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Gary B



Joined: 19 Feb 2003
Posts: 35

PostPosted: Sun Apr 13, 2003 6:36 pm    Post subject: Reply with quote

Wha'z up?
I don't know about the particular situation mentioned in the original post, but addressing the issue of non-native speaker and native speakers of English teaching English became a very hot controversial topic in my Master's program. My position is that I would prefer to hire a native speaker with perhaps some teaching experience, but no Master's, than a non-native with a Master's and some experience DEPENDING ON THE LEVEL OF THEIR NON-NATIVE like abilities. It has nothing to do with discrimination or being politically incorrect, but native speakers present all of the dimensions of language such as pronunciation, idioms, compound verbs, slang, and expressions that non-native speakers might not know. It is true that these vary among different English groups as well such as British English versus American English for example. Also, body language and facial expressions may be slightly, but importantly different in expression which non-native speakers might not be able to express. The biggest factor would be what type of EFL/ESL class we are talking about. If it's conversation, I would definetely go with a native speaker. If it were a grammar class, perhaps the non-native speaker may have an edge. In fact, many of the English teaching institutes I've had experience with prefer lesser "qualified" native speakers than more qualified non-native local English speakers as instrucotrs.
Chow for Now,
Only An Opinion And You Know What They Say About Opinions From Motown Gary B.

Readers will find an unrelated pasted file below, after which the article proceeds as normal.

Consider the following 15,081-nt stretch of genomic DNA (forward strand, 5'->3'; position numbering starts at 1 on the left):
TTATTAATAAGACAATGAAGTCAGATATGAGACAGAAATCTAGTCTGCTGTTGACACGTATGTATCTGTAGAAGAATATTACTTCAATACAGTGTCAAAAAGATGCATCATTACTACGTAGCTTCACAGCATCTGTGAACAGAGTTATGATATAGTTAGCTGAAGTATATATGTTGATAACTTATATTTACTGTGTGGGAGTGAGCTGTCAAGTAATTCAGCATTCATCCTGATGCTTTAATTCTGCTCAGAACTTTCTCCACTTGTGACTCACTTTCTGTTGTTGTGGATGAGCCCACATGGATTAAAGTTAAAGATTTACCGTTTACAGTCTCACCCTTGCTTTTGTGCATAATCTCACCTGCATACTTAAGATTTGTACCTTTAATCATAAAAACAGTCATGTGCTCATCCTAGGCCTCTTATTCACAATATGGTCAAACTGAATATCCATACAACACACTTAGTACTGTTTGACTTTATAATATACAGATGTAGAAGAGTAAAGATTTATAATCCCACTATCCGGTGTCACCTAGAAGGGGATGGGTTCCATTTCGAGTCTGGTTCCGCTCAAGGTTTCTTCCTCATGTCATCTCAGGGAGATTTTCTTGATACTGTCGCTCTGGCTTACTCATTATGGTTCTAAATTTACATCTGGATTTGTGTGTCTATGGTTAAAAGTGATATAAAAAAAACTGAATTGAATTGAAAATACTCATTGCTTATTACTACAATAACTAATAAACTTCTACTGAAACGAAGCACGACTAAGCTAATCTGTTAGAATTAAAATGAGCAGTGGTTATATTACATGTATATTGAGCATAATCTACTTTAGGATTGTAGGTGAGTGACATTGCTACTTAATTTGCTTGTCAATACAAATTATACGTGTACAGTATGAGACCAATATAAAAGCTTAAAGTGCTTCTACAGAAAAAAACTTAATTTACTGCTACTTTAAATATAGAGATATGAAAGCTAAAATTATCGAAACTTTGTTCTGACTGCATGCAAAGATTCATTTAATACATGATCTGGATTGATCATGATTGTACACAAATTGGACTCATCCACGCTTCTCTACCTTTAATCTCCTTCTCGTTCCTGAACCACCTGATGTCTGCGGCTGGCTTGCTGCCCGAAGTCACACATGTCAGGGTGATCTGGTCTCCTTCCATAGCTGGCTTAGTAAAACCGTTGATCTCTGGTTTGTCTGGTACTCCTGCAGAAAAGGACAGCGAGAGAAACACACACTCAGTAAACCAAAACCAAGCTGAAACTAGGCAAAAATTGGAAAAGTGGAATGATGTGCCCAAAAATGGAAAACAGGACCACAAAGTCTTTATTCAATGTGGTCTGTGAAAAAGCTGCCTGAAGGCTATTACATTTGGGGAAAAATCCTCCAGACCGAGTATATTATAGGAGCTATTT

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Roger



Joined: 19 Jan 2003
Posts: 9138

PostPosted: Mon Apr 14, 2003 3:01 am    Post subject: Reply with quote

I maintain that the ESL/EFL market is skewed and it discriminates against non-natives even to the point of disadvantaging local teachers in places such as China!
There is an over-emphasis on spoken English, and for this practice natives are preferred although students seldom are capable of coping with their English, nor are we always able to understand our charges! To have "all dimensions" of using English at your disposal often is completely irrelevant and of no immediate use. Natives might enhance the communication skills of well-versed and highly-educated Europeans who are proficient at English, though Europeans won't need many native speakers because at this level, they will want to immerse themselves in an English-speaking environment!
Alobar is moving to China, and here he will be faced with the fact that his employment prospects are probably better than those of his fiancee even though he has no particular ESL training.
He will soon discover that the English acquired by his students is dysfunctional. What's the use if your students memorise 5 new words every day just like they are learning a given number of Chinese characters per week? At the end of their schooling, they will be able to write perhaps 3000 Chinese characters, and know, again perhaps, 10'000 English vocables; 80% (in my estimate) cannot string any 4 or 5 words together without a major hickup. Even their own English teachers cannot competently choose between the two variants "he has lunch" and "he had lunch". Most oral practice is done with the aim of making students 'fluent" - but this inevitably goes to the detriment of proficiency and accuracy. In the end, Chinese don't understand English, and we don't understand Chinglish.
Students with such poor grasp of how the English language functions can be a pain in the ass. Fell free to do a therapist's job - but that is a never-ending Sisyphus' job!